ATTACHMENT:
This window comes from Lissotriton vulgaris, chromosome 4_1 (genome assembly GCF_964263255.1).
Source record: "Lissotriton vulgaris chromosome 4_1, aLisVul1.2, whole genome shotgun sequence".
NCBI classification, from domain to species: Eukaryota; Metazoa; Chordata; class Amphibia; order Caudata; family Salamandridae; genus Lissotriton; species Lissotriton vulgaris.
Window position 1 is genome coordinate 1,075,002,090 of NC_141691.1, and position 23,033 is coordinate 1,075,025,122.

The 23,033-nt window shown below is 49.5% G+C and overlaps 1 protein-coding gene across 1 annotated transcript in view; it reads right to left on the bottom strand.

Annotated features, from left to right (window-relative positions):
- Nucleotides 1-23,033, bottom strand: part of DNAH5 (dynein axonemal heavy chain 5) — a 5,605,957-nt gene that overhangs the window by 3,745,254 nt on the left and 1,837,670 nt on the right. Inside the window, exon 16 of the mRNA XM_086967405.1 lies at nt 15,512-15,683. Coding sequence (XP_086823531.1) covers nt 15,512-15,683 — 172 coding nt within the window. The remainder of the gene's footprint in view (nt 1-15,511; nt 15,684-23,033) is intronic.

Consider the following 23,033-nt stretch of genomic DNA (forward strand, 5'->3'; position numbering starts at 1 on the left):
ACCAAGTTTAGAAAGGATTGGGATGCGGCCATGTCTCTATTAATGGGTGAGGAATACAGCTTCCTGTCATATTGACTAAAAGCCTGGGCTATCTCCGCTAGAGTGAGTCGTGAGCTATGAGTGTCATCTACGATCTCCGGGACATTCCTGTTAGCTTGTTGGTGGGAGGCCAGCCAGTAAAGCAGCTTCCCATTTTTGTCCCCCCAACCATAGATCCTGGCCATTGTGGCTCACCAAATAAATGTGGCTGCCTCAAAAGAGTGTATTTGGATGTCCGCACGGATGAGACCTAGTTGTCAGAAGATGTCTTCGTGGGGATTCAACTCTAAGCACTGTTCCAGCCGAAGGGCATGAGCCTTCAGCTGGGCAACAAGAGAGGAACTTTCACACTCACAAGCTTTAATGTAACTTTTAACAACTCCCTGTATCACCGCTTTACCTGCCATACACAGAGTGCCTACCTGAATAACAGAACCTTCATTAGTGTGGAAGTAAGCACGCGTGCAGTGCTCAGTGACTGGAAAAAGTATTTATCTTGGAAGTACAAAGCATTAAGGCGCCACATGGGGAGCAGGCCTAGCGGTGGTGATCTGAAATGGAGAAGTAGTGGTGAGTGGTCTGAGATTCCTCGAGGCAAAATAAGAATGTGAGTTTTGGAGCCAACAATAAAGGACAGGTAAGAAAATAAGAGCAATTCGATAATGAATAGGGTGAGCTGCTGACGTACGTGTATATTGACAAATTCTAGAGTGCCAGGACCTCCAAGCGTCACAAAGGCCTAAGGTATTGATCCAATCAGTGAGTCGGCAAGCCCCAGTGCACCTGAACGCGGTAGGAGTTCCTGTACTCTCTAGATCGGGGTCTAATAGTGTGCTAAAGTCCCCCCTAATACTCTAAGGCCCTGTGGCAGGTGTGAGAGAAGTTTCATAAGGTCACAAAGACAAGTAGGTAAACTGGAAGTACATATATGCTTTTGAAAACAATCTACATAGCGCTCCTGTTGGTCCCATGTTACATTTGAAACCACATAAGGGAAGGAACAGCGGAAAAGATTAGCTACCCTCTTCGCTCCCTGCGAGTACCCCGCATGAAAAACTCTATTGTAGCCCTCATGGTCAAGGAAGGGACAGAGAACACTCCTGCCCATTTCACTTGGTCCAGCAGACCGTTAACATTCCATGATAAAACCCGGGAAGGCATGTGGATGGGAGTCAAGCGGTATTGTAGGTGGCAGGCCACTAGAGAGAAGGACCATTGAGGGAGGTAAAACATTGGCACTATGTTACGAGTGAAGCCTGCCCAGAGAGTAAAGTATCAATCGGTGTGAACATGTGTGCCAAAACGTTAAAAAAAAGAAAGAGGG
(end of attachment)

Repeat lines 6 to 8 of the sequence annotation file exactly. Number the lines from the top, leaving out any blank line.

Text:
Annotated features, from left to right (window-relative positions):
- Nucleotides 1-23,033, bottom strand: part of DNAH5 (dynein axonemal heavy chain 5) — a 5,605,957-nt gene that overhangs the window by 3,745,254 nt on the left and 1,837,670 nt on the right. Inside the window, exon 16 of the mRNA XM_086967405.1 lies at nt 15,512-15,683. Coding sequence (XP_086823531.1) covers nt 15,512-15,683 — 172 coding nt within the window. The remainder of the gene's footprint in view (nt 1-15,511; nt 15,684-23,033) is intronic.

Consider the following 23,033-nt stretch of genomic DNA (forward strand, 5'->3'; position numbering starts at 1 on the left):